The U.S. Food and Drug Administration (FDA) has approved Siliq (brodalumab injection; Valeant, Bridgewater, NJ) for the treatment of moderate-to-severe plaque psoriasis in adults who are candidates for systemic therapy or phototherapy and who have failed to respond or have lost response to other systemic therapies.
Brodalumab is a human monoclonal IgG2 antibody that selectively binds to human interleukin-17 (IL-17) receptor A and inhibits inflammatory signaling by preventing the binding of several types of IL-17 to the receptor.
The safety and efficacy of Siliq was established in three, randomized, placebo-controlled trials in a total of 4,373 patients with moderate-to-severe plaque psoriasis who were candidates for systemic therapy or phototherapy. Compared to placebo, more patients treated with Siliq had skin that was clear or almost clear, as assessed by scoring of the extent, nature, and severity of psoriatic changes of the skin.
“Siliq is the only product that has demonstrated 100% improvement in the psoriasis area and severity index (PASI 100) during clinical trials as a primary endpoint,” said Lawrence J. Green, MD, associate clinical professor of Dermatology at George Washington University School of Medicine in Washington, D.C. “As the first IL-17 receptor A blocker that helps stop the proinflammatory cascade that leads to psoriasis, resulting in the normalization of skin inflammation, this is a significant achievement for the many patients who suffer with moderate-to-severe plaque psoriasis.”
The prescribing information for Siliq includes a Black Box Warning indicating that suicidal ideation and behavior have occurred in some patients, and that the risk of this occurring should be weighed against the benefits, particularly in patients with a history of depression and/or suicidal ideation or behavior. Because of the observed suicidal behaviors, Siliq is available only through a restricted program under a Risk Evaluation and Mitigation Strategy (REMS) called Siliq REMS Program.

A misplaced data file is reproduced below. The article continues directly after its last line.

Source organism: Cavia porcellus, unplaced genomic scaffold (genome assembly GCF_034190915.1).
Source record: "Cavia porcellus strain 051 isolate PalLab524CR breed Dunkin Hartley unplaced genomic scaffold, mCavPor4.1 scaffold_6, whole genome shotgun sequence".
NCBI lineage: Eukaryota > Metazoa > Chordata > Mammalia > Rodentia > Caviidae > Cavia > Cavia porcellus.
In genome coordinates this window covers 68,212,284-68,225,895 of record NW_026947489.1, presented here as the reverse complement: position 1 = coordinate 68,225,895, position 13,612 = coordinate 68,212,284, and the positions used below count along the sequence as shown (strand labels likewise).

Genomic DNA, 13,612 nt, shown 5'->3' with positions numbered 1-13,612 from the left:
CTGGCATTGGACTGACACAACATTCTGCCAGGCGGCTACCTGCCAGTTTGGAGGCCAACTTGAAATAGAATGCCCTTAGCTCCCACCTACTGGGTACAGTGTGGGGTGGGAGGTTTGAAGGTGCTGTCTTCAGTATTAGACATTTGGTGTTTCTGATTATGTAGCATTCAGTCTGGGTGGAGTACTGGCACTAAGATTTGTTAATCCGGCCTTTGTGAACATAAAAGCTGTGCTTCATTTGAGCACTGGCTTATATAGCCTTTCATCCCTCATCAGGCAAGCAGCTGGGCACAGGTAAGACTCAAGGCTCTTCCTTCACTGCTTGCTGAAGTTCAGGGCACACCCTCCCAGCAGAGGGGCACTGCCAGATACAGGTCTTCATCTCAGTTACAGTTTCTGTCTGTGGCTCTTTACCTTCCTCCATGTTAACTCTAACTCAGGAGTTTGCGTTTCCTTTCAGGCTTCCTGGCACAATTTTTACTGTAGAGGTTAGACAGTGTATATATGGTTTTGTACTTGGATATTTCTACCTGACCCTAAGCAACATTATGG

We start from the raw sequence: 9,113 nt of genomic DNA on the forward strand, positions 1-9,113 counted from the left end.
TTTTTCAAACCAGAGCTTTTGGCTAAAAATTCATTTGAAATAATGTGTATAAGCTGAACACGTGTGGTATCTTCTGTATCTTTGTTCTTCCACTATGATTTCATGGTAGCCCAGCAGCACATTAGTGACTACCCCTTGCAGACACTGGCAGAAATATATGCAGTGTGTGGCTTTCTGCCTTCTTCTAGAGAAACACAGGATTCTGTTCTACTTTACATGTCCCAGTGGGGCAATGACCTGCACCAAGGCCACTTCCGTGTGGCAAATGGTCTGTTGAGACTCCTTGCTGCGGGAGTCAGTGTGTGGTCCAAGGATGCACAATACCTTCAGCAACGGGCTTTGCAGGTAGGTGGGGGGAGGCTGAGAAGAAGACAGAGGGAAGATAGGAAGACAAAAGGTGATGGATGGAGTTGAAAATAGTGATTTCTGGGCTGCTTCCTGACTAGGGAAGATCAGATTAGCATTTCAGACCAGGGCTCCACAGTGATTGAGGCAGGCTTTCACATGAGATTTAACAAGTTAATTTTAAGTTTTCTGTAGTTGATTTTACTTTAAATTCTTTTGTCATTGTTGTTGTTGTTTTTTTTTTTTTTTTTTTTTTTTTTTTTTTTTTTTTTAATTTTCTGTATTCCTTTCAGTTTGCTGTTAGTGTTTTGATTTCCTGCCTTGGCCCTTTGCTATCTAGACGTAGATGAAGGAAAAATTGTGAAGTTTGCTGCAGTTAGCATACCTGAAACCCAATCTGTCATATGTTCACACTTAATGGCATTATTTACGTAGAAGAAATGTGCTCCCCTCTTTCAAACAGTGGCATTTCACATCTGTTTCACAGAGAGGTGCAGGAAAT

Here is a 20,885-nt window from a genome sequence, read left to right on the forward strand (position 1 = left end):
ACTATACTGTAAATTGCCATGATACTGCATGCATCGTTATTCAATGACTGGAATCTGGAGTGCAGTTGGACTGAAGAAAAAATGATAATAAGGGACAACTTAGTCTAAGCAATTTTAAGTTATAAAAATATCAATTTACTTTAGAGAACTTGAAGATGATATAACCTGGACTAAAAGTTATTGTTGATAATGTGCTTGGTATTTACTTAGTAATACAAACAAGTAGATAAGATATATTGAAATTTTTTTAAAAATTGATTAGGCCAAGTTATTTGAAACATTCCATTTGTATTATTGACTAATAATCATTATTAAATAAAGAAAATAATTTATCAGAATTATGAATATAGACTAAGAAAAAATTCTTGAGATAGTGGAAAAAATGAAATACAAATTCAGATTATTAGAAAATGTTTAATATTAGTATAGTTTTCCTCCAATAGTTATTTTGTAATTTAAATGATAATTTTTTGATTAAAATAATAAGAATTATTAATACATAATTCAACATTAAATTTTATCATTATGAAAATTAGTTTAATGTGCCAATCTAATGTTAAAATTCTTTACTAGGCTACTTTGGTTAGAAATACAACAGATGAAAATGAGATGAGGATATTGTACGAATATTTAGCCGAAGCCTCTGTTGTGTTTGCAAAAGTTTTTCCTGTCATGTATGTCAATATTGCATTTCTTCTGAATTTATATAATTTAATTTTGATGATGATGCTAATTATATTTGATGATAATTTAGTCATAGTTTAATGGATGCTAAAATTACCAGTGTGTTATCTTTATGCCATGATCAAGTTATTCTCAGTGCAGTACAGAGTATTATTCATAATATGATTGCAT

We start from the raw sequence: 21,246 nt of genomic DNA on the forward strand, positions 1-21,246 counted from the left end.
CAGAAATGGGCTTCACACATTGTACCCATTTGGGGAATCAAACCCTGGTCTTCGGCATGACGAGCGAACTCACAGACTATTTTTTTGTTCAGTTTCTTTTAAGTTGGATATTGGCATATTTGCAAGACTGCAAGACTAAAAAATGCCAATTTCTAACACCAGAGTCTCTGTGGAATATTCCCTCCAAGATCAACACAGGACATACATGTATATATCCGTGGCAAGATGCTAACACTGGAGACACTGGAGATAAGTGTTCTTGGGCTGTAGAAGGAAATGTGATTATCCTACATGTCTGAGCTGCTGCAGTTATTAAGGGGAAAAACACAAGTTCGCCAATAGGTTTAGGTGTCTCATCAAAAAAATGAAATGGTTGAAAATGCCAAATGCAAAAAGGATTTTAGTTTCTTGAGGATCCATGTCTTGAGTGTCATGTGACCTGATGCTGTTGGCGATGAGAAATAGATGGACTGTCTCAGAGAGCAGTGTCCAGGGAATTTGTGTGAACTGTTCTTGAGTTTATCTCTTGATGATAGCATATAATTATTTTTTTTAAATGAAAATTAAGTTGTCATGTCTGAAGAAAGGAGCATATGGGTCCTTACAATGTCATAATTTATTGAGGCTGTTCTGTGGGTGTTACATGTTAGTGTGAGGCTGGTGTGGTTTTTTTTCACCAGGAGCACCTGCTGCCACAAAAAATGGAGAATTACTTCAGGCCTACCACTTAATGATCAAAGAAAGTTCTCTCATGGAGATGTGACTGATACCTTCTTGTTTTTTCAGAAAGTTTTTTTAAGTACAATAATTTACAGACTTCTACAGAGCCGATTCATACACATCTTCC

Some of requirements of the REMS include:
- Prescribers must be certified with the program and counsel patients about this risk. Patients with new or worsening symptoms of depression or suicidality should be referred to a mental health professional, as appropriate.
- Patients must sign a Patient-Prescriber Agreement Form and be made aware of the need to seek medical attention should they experience new or worsening suicidal thoughts or behavior, feelings of depression, anxiety or other mood changes.
- Pharmacies must be certified with the program and must only dispense to patients who are authorized to receive Siliq.
In addition, Siliq is contraindicated in patients with Crohn’s disease, as the drug may cause worsening of the disease.
The most common adverse effects associated with Siliq include arthralgia, headache, fatigue, diarrhea, oropharyngeal pain, nausea, myalgia, injection site reactions, influenza, neutropenia, and tinea infections.
Siliq will be supplied as a 210mg/1.5mL single-dose prefilled syringe. The company expects to make the product available in the second half of 2017.
FDA approves new psoriasis drug [news release]. Silver Spring, MD: U.S. Food and Drug Administration; February 15, 2017. Accessed February 17, 2017.
This article originally appeared on MPR